The Paris branch of Hamiznon restaurant.
(photo credit: Courtesy)
Israeli chef Eyal Shani will be expanding his ever-growing restaurant empire to two new continents by the end of the year.
Shani, who is best known in Israel for being a long-time judge on the hit show Master- Chef, is set to open branches of his popular chain Hamiznon in New York City and Melbourne.
“New York has been the aspiration for a long time,” Moshe Pines, the director of the Miznon group, told The Jerusalem Post
on Tuesday. “To arrive there, to Manhattan, to New York, to America... it’s where things happen and it’s where we want to go with our unique concept – it’s a very natural choice.”
The Manhattan location, which is slated to open sometime in October or November, will be located in the bustling downtown food court of Chelsea Market.
The original branch of Hamiznon opened in Tel Aviv in 2011, and was followed by two more, also in Tel Aviv. Then Shani opened a kosher version in Paris, followed by another location in Vienna last year.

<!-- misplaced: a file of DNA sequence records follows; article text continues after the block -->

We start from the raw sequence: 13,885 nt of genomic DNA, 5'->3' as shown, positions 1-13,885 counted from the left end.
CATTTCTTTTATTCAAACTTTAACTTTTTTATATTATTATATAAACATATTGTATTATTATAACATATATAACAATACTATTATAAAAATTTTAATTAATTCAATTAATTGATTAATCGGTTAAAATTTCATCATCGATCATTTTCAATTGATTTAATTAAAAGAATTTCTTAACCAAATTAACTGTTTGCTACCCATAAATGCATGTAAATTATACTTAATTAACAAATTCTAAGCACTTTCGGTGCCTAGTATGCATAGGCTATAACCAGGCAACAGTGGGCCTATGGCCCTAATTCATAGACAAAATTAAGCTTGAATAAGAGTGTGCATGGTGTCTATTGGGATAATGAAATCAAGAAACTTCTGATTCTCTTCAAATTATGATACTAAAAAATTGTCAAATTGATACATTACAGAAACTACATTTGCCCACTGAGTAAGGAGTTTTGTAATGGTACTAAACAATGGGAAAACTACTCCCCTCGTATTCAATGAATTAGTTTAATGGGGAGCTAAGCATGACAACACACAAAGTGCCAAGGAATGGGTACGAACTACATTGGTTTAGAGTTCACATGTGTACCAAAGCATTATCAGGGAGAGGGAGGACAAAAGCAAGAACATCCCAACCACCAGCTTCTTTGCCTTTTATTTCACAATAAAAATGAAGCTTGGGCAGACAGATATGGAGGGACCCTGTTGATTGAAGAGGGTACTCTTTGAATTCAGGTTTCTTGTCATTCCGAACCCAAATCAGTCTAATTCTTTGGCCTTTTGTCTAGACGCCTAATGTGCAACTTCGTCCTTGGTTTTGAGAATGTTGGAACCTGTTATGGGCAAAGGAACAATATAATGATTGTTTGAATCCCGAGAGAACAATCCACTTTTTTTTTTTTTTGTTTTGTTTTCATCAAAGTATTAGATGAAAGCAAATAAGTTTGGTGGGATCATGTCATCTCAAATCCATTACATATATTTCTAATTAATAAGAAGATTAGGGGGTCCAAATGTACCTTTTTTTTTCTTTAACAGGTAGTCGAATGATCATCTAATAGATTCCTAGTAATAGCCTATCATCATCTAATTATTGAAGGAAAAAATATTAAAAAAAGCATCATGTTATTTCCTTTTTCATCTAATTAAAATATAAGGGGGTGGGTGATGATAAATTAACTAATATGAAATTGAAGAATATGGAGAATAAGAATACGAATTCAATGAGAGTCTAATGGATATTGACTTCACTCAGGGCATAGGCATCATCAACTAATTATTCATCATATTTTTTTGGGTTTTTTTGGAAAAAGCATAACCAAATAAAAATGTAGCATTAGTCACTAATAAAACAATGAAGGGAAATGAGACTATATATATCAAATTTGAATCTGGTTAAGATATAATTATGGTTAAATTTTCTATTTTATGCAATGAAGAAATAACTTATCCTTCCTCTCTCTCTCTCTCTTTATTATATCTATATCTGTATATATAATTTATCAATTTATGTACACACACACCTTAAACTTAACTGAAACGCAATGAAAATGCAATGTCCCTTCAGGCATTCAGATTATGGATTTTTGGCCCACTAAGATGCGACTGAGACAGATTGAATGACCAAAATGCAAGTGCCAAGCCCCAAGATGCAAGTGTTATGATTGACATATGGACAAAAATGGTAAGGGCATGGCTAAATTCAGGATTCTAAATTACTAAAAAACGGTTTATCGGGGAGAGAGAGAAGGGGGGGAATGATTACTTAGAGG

And next up is Melbourne, where the sixth branch is set to open in mid-August, said Pines.
“We’re jumping across the ocean this year for the first time,” he said. “One of our partners in New York lives in Melbourne and he suggested we go there... food like Eyal Shani’s that has a lot of vegetables and is vegetarian – and vegan-friendly is something that is very connected to the agenda of Melbourne cuisine over the past few years.”
Unlike the Paris branch, Pines said, neither of the new locations will be kosher.
But he said Shani is strongly considering the possibility of opening a kosher branch in New York.
Regardless, the new outposts will stick to the roots of the original concept. The critically acclaimed eateries are known for serving up a variety of dishes – both vegetarian and meat – all stuffed inside of a pita. The chains also offer Shani’s signature dish, a whole-roasted cauliflower.
“The concept of Hamiznon will remain the same,” said Pines. “Every time Eyal Shani opens in a new place he looks for some adaptation to connect to the place, the community, the colors and the city,” he added. “But the basis of Hamiznon, the atmosphere and the magic-making and of course the food – the Israeli cuisine – will remain the same.”